New super bloom brings invasive weeds instead of wildflowers

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Since early March, Southern California residents have been treated to a rare explosion of wildflower blooms brought on by one of the wettest winters in years.

Now, park rangers in the Santa Monica Mountains National Recreation Area say that another round of growth is on the way, and it could potentially ravage the local ecosystem.

That’s because the new growth is dominated by non-native weeds that park officials have identified as particularly harmful to area wildlife. The invasive species siphon resources away from native plants, forcing them out of the area and affecting the habitats of local plants and animals. The weeds are also more likely to dry up in the summer months, providing fuel for wildfires.

Officials have narrowed the list of more than 300 non-native species present in the area to a group of the most persistent and dangerous offenders. They call them “the Evil 25.”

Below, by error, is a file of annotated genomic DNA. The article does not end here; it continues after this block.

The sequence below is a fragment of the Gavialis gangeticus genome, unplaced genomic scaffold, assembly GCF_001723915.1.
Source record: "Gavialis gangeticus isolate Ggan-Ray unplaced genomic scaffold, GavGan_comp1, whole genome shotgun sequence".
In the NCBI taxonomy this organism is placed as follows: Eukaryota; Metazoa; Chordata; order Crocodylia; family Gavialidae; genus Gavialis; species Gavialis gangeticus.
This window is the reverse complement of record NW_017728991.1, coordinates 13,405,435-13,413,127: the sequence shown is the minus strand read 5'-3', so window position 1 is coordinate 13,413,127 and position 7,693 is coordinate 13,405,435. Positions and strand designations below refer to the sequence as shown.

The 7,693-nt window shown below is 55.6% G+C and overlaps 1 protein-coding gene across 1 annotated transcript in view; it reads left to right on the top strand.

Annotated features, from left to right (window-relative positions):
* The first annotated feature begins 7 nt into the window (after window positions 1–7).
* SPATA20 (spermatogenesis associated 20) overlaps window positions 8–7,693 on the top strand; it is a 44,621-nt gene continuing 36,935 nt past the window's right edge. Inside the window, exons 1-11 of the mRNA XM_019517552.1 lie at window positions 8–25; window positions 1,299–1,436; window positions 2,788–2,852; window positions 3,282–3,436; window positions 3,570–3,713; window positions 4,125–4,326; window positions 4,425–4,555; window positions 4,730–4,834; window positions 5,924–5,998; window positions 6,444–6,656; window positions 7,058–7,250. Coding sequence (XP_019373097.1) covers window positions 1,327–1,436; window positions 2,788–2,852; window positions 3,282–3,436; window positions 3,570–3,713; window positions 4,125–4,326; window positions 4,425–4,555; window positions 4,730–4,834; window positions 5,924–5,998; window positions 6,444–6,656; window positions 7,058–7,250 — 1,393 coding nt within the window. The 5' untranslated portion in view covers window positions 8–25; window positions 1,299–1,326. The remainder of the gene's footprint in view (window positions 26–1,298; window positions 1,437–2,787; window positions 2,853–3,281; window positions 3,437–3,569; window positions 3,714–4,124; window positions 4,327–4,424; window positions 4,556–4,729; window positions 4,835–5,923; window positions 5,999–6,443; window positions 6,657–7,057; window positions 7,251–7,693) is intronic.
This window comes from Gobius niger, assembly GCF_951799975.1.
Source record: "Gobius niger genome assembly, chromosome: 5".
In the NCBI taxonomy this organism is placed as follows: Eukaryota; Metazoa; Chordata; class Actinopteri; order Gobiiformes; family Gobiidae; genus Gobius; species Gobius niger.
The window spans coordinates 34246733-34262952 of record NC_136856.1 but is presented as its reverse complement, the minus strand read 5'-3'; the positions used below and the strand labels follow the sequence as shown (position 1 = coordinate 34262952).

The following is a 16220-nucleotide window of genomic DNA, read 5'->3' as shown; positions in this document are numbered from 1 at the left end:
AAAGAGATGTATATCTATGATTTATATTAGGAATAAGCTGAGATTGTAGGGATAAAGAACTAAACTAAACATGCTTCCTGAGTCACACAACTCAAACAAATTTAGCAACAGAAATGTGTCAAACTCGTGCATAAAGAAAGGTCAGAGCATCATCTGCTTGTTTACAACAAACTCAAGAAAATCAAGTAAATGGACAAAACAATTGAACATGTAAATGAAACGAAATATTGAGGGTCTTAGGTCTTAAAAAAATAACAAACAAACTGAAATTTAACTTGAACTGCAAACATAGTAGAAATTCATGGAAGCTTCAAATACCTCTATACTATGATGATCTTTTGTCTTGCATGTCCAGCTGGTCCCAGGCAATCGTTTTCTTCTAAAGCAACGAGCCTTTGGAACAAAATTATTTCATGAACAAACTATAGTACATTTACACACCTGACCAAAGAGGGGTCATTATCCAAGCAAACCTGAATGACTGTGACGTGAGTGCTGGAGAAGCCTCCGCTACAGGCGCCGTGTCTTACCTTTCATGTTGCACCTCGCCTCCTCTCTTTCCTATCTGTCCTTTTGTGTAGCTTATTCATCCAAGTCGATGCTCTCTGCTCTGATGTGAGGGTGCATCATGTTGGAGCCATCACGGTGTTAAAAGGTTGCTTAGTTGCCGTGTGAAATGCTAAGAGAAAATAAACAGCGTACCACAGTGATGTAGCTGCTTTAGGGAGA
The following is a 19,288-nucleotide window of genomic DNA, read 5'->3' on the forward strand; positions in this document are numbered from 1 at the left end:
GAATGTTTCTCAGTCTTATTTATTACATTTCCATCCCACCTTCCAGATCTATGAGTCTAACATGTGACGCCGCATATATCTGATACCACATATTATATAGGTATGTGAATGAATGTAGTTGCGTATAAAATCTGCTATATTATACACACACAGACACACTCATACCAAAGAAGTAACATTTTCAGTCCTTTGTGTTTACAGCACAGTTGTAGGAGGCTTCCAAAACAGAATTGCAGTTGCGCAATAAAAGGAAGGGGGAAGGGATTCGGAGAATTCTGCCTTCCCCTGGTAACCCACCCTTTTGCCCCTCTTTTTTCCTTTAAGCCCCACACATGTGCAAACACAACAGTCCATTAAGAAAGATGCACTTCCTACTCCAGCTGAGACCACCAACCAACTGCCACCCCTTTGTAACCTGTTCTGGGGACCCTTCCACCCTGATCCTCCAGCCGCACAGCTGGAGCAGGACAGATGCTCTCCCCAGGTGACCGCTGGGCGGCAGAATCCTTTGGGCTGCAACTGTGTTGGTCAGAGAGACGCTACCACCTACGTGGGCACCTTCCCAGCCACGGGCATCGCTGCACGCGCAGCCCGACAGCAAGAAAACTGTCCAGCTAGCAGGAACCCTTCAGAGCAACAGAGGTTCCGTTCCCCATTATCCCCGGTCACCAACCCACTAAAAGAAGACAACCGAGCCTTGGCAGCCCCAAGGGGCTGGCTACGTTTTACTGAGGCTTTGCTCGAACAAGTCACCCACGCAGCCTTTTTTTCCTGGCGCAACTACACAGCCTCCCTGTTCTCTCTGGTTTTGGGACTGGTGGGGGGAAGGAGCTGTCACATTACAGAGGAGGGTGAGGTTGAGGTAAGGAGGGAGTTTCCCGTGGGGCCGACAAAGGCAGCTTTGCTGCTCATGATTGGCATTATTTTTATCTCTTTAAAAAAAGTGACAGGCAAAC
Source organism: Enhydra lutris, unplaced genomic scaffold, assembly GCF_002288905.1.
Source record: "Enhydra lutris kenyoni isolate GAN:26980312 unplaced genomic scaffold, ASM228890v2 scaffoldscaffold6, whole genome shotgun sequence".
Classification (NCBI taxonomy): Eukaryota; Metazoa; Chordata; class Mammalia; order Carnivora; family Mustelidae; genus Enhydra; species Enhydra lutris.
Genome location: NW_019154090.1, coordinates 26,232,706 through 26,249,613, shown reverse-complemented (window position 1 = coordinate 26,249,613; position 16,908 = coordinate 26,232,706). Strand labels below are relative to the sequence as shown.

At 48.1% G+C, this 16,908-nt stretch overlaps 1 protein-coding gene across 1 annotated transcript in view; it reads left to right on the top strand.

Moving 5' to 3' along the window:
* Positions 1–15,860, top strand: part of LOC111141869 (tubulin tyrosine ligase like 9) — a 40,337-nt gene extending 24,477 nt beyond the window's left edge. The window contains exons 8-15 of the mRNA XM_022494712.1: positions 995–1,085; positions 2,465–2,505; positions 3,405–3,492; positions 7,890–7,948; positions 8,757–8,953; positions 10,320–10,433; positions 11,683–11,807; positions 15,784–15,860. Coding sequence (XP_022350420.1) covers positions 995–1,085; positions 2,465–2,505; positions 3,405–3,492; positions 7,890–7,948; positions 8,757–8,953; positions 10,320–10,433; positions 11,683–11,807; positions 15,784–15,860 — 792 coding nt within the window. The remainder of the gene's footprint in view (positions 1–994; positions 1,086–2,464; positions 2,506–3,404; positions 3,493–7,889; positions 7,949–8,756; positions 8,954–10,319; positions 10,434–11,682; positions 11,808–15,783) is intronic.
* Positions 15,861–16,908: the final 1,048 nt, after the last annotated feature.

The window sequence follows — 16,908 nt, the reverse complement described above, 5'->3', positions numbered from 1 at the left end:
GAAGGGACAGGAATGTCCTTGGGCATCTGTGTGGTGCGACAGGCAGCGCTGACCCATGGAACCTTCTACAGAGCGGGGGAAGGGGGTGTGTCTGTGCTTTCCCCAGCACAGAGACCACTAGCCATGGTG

The most-wanted list includes heavies like periwinkle, bull thistle, and Russian knapweed. Park officials say that in Malibu, trails have been choked off by black mustard and carnation spurge, a “toxic relative” of the poinsettia plant.

To fight such fearsome opponents, park officials will need to assemble a team of top notch green thumbs to pull up weeds and replant native species. As such, a crew led by restoration ecologist Joey Algiers will host volunteer days twice a month on Saturday mornings for the next two months. To participate, prospective ecological guardians can email Algiers at joseph_algiers@nps.gov.

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